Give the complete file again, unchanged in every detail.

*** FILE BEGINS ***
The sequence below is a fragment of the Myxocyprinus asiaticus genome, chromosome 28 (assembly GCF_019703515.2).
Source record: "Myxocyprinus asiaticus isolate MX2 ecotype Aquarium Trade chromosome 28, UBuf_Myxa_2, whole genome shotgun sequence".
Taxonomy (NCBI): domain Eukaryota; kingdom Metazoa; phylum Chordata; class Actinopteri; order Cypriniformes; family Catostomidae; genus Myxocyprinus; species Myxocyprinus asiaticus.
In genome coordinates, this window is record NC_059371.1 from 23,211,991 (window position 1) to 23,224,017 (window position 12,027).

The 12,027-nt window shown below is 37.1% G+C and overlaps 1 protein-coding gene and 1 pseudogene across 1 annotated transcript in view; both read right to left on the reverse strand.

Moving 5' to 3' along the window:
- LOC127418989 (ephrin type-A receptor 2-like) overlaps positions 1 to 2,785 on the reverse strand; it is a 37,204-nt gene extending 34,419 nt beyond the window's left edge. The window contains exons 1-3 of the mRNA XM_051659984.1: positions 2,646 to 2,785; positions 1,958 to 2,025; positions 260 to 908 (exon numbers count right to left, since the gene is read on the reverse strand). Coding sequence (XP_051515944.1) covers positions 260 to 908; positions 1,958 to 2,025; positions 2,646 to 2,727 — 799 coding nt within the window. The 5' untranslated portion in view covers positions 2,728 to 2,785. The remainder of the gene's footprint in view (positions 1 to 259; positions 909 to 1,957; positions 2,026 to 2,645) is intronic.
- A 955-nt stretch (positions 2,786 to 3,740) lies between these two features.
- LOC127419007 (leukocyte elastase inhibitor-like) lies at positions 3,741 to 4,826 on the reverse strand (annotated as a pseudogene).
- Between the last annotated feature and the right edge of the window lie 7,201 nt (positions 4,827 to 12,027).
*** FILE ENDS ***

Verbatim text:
The sequence below is a fragment of the Myxocyprinus asiaticus genome, chromosome 28 (assembly GCF_019703515.2).
Source record: "Myxocyprinus asiaticus isolate MX2 ecotype Aquarium Trade chromosome 28, UBuf_Myxa_2, whole genome shotgun sequence".
Taxonomy (NCBI): domain Eukaryota; kingdom Metazoa; phylum Chordata; class Actinopteri; order Cypriniformes; family Catostomidae; genus Myxocyprinus; species Myxocyprinus asiaticus.
In genome coordinates, this window is record NC_059371.1 from 23,211,991 (window position 1) to 23,224,017 (window position 12,027).

The 12,027-nt window shown below is 37.1% G+C and overlaps 1 protein-coding gene and 1 pseudogene across 1 annotated transcript in view; both read right to left on the reverse strand.

Moving 5' to 3' along the window:
- LOC127418989 (ephrin type-A receptor 2-like) overlaps positions 1 to 2,785 on the reverse strand; it is a 37,204-nt gene extending 34,419 nt beyond the window's left edge. The window contains exons 1-3 of the mRNA XM_051659984.1: positions 2,646 to 2,785; positions 1,958 to 2,025; positions 260 to 908 (exon numbers count right to left, since the gene is read on the reverse strand). Coding sequence (XP_051515944.1) covers positions 260 to 908; positions 1,958 to 2,025; positions 2,646 to 2,727 — 799 coding nt within the window. The 5' untranslated portion in view covers positions 2,728 to 2,785. The remainder of the gene's footprint in view (positions 1 to 259; positions 909 to 1,957; positions 2,026 to 2,645) is intronic.
- A 955-nt stretch (positions 2,786 to 3,740) lies between these two features.
- LOC127419007 (leukocyte elastase inhibitor-like) lies at positions 3,741 to 4,826 on the reverse strand (annotated as a pseudogene).
- Between the last annotated feature and the right edge of the window lie 7,201 nt (positions 4,827 to 12,027).